Boards have responsibility for approving the strategy and risk appetite of the company. This requires directors to have sufficient information to assure themselves that they can make the best decisions possible at the time the decision is needed.
Those who follow business literature know that there has been an increase in focus on culture, and how to create a “healthy” environment in which employees feel respected and are engaged in creating value for all stakeholders. This is not a search for “feel good” environments. Healthy cultures create greater financial success over the long term. Conversely, an unhealthy culture, one that is authoritarian, puts the organization at risk. However, boards have not focused on organizational culture, seeing it as an operational, management responsibility. But before focusing on culture, boards need to work with the CEO to ensure that the right values are embedded in the organization.
What do we do, though, if the CEO is the problem, fostering values and culture that are unhealthy and create unnecessary risks? This has been the case in more than 70% of the corporate crises in recent years. Wells Fargo, Volkswagen, and Boeing, to name but a few have all had crises caused by a CEO that created an environment in which employees were afraid to disappoint and incentivized to do the wrong things. The damage to each of these companies has been considered in terms of market value loss, increased cost of capital, loss of key talent, and greater regulatory scrutiny.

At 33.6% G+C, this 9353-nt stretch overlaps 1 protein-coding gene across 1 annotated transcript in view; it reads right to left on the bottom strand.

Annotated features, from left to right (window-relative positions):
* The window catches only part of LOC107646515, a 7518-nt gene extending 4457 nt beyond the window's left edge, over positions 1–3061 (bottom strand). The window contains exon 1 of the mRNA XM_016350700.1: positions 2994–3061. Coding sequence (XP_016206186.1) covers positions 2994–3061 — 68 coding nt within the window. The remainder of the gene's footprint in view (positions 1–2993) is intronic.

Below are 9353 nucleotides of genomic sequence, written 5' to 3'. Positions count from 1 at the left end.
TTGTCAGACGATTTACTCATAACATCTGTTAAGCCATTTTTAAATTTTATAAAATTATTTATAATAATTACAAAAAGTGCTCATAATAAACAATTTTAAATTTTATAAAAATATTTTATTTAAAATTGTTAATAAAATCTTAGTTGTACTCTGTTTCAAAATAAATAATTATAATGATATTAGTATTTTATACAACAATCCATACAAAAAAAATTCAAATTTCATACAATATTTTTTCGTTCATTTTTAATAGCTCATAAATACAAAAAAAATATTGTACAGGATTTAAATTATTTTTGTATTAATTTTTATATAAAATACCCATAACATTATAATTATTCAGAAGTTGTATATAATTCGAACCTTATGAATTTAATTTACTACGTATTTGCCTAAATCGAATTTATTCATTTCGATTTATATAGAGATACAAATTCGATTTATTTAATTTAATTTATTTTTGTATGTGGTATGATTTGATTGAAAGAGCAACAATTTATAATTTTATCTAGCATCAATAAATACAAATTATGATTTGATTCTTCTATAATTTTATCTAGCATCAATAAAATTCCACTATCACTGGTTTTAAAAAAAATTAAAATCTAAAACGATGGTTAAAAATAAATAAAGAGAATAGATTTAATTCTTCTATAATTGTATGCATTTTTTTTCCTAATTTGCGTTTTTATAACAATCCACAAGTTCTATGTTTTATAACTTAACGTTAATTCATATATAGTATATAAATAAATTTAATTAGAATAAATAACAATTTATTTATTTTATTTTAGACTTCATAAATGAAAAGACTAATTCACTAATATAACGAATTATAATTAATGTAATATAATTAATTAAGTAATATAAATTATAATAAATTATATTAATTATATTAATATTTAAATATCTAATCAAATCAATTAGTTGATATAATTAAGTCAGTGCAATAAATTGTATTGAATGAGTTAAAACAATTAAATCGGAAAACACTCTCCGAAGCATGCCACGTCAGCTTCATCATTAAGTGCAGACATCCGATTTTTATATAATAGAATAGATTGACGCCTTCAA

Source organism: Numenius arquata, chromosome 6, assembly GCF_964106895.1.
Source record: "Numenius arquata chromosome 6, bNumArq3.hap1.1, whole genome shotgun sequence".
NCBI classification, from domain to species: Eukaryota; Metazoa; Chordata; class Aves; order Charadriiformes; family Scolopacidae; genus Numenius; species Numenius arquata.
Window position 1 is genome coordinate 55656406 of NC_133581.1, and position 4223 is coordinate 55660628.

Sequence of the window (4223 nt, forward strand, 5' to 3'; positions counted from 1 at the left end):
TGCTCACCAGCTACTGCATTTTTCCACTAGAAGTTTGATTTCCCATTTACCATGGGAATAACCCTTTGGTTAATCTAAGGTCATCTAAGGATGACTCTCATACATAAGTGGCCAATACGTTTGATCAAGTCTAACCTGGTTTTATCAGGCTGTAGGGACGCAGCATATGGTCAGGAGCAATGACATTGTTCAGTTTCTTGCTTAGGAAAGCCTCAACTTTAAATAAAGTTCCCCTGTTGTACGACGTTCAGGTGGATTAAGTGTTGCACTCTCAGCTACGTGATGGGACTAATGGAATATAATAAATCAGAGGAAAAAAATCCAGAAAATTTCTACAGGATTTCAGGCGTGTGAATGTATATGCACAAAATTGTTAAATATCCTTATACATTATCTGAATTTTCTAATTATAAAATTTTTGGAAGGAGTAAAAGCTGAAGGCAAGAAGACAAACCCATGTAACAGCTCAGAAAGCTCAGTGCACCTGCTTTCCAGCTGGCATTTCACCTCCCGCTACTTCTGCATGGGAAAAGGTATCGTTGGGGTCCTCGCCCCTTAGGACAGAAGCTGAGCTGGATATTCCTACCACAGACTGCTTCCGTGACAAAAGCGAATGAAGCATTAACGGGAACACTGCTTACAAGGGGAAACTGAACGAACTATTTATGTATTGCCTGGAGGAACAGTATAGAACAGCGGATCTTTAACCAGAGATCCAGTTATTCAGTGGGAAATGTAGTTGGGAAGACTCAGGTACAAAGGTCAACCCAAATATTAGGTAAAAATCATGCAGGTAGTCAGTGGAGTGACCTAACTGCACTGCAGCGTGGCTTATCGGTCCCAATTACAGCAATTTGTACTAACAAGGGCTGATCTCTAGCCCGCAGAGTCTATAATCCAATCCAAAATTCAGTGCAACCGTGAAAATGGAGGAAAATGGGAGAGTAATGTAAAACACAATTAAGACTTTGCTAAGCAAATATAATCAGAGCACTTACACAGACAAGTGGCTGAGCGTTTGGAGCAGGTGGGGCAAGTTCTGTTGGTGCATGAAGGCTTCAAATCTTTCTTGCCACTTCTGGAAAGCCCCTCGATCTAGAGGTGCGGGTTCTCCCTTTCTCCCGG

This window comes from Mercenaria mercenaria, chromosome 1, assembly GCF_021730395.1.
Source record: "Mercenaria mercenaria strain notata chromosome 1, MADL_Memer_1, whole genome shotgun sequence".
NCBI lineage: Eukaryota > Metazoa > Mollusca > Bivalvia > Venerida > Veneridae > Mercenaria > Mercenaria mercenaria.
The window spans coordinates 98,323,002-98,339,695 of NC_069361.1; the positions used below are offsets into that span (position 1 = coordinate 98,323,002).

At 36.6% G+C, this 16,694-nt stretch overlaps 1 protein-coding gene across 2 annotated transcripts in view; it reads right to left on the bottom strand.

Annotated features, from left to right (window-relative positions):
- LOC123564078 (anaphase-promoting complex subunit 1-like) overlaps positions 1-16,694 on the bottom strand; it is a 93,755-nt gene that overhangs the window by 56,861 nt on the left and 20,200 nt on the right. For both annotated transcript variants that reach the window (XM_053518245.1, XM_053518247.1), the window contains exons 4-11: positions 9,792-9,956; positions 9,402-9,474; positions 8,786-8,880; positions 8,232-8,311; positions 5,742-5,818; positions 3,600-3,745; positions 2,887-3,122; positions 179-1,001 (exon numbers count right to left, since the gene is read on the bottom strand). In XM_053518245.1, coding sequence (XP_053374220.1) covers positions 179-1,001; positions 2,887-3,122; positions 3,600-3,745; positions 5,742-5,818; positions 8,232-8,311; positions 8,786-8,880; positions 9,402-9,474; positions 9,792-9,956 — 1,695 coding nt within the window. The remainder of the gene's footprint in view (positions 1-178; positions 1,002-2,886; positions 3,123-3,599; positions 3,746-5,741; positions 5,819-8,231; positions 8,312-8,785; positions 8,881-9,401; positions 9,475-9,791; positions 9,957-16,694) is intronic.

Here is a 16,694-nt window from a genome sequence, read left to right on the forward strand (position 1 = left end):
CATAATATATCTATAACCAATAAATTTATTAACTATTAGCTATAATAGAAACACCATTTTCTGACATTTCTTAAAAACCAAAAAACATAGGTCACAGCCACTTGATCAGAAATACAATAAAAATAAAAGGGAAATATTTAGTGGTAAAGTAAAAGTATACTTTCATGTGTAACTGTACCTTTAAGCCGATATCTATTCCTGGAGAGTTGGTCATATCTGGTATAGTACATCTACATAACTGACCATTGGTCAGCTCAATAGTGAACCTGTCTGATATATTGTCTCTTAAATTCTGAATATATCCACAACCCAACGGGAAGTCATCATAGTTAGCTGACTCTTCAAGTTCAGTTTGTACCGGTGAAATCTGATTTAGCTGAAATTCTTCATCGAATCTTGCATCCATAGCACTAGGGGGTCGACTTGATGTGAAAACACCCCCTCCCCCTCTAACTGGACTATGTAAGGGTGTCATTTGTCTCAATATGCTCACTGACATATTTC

We should question why the boards of these companies did not see the problem in advance. Some, like Margaret Heffernan believe it has to do with “willful blindness” and that in every crisis there is someone who knows but chooses not to believe it or share it. And if the crisis is caused by the CEO, there would likely be little information provided to the board. Yet, how could Wells Fargo open 3.5 million bogus accounts for customers without the board knowing?
While boards do not want to step into operational issues, they need to be able to understand opportunities versus risks, even those caused by the CEO. However, consider how boards get information on critical issues. They need to make choices, to call on the heads of environmental affairs, R&D, Compliance, Human Resources, Corporate Strategy, Public Relations, Legal, Investor Affairs, Information Technology, Government Affairs, Internal Audit, and Enterprise Risk Management. Would the information be discussed by the entire board or a committee? And if a committee, which one? In either case, directors would likely sit there hearing a debate from the different perspectives of each executive on what to do. And if the board wanted to know if the culture was conducive to averting a potential crisis, where would they go to find out? Sounds like a joke and maybe a bit of hyperbole, but each of these people would have a different perspective on the issue that should be heard. Not only is this cumbersome for the board, but it also highlights the inefficiencies and risks of Read more:https://bit.ly/3qVZnef